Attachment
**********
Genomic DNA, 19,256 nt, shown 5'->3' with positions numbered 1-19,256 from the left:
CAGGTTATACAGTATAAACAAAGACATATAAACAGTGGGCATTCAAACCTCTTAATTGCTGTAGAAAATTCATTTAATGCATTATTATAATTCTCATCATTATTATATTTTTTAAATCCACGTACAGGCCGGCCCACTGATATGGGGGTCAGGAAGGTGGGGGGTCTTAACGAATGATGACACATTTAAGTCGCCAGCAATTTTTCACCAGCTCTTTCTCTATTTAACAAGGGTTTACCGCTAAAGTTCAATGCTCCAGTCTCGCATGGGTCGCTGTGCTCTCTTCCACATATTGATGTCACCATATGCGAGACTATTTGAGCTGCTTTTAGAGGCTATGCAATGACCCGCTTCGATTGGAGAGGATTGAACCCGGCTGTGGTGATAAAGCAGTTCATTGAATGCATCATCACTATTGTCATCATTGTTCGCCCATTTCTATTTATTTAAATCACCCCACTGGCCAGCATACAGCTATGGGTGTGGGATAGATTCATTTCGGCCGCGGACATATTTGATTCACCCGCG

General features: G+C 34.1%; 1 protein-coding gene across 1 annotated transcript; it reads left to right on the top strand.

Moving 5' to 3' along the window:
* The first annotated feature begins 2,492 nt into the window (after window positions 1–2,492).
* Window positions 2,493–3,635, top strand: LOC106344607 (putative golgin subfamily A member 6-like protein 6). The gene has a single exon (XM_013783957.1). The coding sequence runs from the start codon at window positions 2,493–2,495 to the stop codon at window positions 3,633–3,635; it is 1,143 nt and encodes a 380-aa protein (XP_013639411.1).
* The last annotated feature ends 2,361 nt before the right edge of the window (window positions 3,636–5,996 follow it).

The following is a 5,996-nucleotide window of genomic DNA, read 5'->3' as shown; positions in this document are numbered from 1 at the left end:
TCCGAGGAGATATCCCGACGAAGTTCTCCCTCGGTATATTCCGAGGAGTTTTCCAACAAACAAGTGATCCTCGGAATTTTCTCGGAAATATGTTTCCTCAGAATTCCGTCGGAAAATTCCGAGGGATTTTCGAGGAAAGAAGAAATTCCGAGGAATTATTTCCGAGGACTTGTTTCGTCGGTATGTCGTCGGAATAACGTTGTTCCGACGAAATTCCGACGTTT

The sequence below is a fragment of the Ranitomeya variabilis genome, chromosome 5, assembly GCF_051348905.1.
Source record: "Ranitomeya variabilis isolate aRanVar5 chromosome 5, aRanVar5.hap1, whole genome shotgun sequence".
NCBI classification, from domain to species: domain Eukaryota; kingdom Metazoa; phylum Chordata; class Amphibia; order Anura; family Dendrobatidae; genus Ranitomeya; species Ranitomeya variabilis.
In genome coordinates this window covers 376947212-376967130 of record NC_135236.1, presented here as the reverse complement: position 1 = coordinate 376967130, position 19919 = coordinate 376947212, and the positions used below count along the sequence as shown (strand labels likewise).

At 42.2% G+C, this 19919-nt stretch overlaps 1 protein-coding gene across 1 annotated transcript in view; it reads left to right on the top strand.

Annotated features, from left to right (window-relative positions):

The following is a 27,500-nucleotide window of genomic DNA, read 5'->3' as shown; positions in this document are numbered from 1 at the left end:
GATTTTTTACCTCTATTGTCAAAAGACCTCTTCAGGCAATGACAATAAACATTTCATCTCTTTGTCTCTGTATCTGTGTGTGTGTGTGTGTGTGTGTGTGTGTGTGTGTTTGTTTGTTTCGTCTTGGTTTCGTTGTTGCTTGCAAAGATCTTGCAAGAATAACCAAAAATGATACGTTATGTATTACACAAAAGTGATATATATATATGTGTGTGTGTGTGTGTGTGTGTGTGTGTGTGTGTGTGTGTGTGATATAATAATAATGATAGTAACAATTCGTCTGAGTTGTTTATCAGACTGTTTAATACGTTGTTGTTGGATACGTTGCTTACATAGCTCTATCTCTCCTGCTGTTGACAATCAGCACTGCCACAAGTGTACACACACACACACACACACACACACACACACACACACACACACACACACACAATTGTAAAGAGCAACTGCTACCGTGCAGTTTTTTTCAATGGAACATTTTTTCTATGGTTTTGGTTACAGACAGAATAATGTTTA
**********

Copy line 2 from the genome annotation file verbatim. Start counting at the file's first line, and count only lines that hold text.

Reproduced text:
CAGGTTATACAGTATAAACAAAGACATATAAACAGTGGGCATTCAAACCTCTTAATTGCTGTAGAAAATTCATTTAATGCATTATTATAATTCTCATCATTATTATATTTTTTAAATCCACGTACAGGCCGGCCCACTGATATGGGGGTCAGGAAGGTGGGGGGTCTTAACGAATGATGACACATTTAAGTCGCCAGCAATTTTTCACCAGCTCTTTCTCTATTTAACAAGGGTTTACCGCTAAAGTTCAATGCTCCAGTCTCGCATGGGTCGCTGTGCTCTCTTCCACATATTGATGTCACCATATGCGAGACTATTTGAGCTGCTTTTAGAGGCTATGCAATGACCCGCTTCGATTGGAGAGGATTGAACCCGGCTGTGGTGATAAAGCAGTTCATTGAATGCATCATCACTATTGTCATCATTGTTCGCCCATTTCTATTTATTTAAATCACCCCACTGGCCAGCATACAGCTATGGGTGTGGGATAGATTCATTTCGGCCGCGGACATATTTGATTCACCCGCG